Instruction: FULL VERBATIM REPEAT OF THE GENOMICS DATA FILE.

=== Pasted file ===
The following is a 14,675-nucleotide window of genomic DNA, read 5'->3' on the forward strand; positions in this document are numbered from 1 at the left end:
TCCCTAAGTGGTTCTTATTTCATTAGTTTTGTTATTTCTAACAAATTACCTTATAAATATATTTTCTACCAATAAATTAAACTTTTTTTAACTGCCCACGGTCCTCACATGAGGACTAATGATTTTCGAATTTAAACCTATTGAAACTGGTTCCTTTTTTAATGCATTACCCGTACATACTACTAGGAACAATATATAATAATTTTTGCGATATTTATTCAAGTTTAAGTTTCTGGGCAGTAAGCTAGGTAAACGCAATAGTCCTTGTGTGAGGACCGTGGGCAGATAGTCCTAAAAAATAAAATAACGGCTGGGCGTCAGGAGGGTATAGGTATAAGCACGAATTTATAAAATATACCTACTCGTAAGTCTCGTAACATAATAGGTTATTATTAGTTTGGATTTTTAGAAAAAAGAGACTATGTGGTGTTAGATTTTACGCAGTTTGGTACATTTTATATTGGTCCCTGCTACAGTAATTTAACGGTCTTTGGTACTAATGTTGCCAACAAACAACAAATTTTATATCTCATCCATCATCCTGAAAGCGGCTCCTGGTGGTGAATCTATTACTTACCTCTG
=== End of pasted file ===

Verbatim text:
The following is a 14,675-nucleotide window of genomic DNA, read 5'->3' on the forward strand; positions in this document are numbered from 1 at the left end:
TCCCTAAGTGGTTCTTATTTCATTAGTTTTGTTATTTCTAACAAATTACCTTATAAATATATTTTCTACCAATAAATTAAACTTTTTTTAACTGCCCACGGTCCTCACATGAGGACTAATGATTTTCGAATTTAAACCTATTGAAACTGGTTCCTTTTTTAATGCATTACCCGTACATACTACTAGGAACAATATATAATAATTTTTGCGATATTTATTCAAGTTTAAGTTTCTGGGCAGTAAGCTAGGTAAACGCAATAGTCCTTGTGTGAGGACCGTGGGCAGATAGTCCTAAAAAATAAAATAACGGCTGGGCGTCAGGAGGGTATAGGTATAAGCACGAATTTATAAAATATACCTACTCGTAAGTCTCGTAACATAATAGGTTATTATTAGTTTGGATTTTTAGAAAAAAGAGACTATGTGGTGTTAGATTTTACGCAGTTTGGTACATTTTATATTGGTCCCTGCTACAGTAATTTAACGGTCTTTGGTACTAATGTTGCCAACAAACAACAAATTTTATATCTCATCCATCATCCTGAAAGCGGCTCCTGGTGGTGAATCTATTACTTACCTCTG